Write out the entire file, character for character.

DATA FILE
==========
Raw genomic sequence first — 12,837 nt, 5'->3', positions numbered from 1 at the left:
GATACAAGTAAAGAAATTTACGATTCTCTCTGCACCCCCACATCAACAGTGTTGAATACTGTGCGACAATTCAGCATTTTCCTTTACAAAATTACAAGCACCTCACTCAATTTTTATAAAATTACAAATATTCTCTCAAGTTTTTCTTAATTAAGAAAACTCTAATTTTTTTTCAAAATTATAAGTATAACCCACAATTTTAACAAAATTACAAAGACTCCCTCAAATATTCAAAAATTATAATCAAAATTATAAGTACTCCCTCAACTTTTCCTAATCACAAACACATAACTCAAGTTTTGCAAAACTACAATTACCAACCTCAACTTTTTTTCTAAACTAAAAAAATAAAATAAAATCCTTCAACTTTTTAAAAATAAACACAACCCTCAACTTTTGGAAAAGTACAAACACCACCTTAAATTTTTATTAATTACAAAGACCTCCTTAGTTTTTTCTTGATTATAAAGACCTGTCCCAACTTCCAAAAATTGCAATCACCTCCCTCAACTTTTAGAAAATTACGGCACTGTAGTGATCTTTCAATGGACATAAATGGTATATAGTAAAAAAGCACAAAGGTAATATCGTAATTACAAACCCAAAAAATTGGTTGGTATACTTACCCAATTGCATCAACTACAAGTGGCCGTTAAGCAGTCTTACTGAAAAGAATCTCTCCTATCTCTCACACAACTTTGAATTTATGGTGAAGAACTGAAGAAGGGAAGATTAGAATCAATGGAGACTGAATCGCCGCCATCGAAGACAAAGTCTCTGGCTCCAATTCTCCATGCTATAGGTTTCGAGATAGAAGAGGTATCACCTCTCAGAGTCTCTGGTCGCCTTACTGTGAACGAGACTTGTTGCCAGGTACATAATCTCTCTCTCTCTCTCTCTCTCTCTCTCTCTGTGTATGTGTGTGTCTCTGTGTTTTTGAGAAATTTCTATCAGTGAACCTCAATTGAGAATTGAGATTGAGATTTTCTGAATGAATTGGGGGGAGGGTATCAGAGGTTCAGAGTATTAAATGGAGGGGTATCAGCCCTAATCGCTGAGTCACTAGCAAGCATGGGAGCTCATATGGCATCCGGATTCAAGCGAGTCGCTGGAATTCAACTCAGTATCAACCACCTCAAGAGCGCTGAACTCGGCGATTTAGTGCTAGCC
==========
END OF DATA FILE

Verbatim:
Raw genomic sequence first — 12,837 nt, 5'->3', positions numbered from 1 at the left:
GATACAAGTAAAGAAATTTACGATTCTCTCTGCACCCCCACATCAACAGTGTTGAATACTGTGCGACAATTCAGCATTTTCCTTTACAAAATTACAAGCACCTCACTCAATTTTTATAAAATTACAAATATTCTCTCAAGTTTTTCTTAATTAAGAAAACTCTAATTTTTTTTCAAAATTATAAGTATAACCCACAATTTTAACAAAATTACAAAGACTCCCTCAAATATTCAAAAATTATAATCAAAATTATAAGTACTCCCTCAACTTTTCCTAATCACAAACACATAACTCAAGTTTTGCAAAACTACAATTACCAACCTCAACTTTTTTTCTAAACTAAAAAAATAAAATAAAATCCTTCAACTTTTTAAAAATAAACACAACCCTCAACTTTTGGAAAAGTACAAACACCACCTTAAATTTTTATTAATTACAAAGACCTCCTTAGTTTTTTCTTGATTATAAAGACCTGTCCCAACTTCCAAAAATTGCAATCACCTCCCTCAACTTTTAGAAAATTACGGCACTGTAGTGATCTTTCAATGGACATAAATGGTATATAGTAAAAAAGCACAAAGGTAATATCGTAATTACAAACCCAAAAAATTGGTTGGTATACTTACCCAATTGCATCAACTACAAGTGGCCGTTAAGCAGTCTTACTGAAAAGAATCTCTCCTATCTCTCACACAACTTTGAATTTATGGTGAAGAACTGAAGAAGGGAAGATTAGAATCAATGGAGACTGAATCGCCGCCATCGAAGACAAAGTCTCTGGCTCCAATTCTCCATGCTATAGGTTTCGAGATAGAAGAGGTATCACCTCTCAGAGTCTCTGGTCGCCTTACTGTGAACGAGACTTGTTGCCAGGTACATAATCTCTCTCTCTCTCTCTCTCTCTCTCTCTCTGTGTATGTGTGTGTCTCTGTGTTTTTGAGAAATTTCTATCAGTGAACCTCAATTGAGAATTGAGATTGAGATTTTCTGAATGAATTGGGGGGAGGGTATCAGAGGTTCAGAGTATTAAATGGAGGGGTATCAGCCCTAATCGCTGAGTCACTAGCAAGCATGGGAGCTCATATGGCATCCGGATTCAAGCGAGTCGCTGGAATTCAACTCAGTATCAACCACCTCAAGAGCGCTGAACTCGGCGATTTAGTGCTAGCC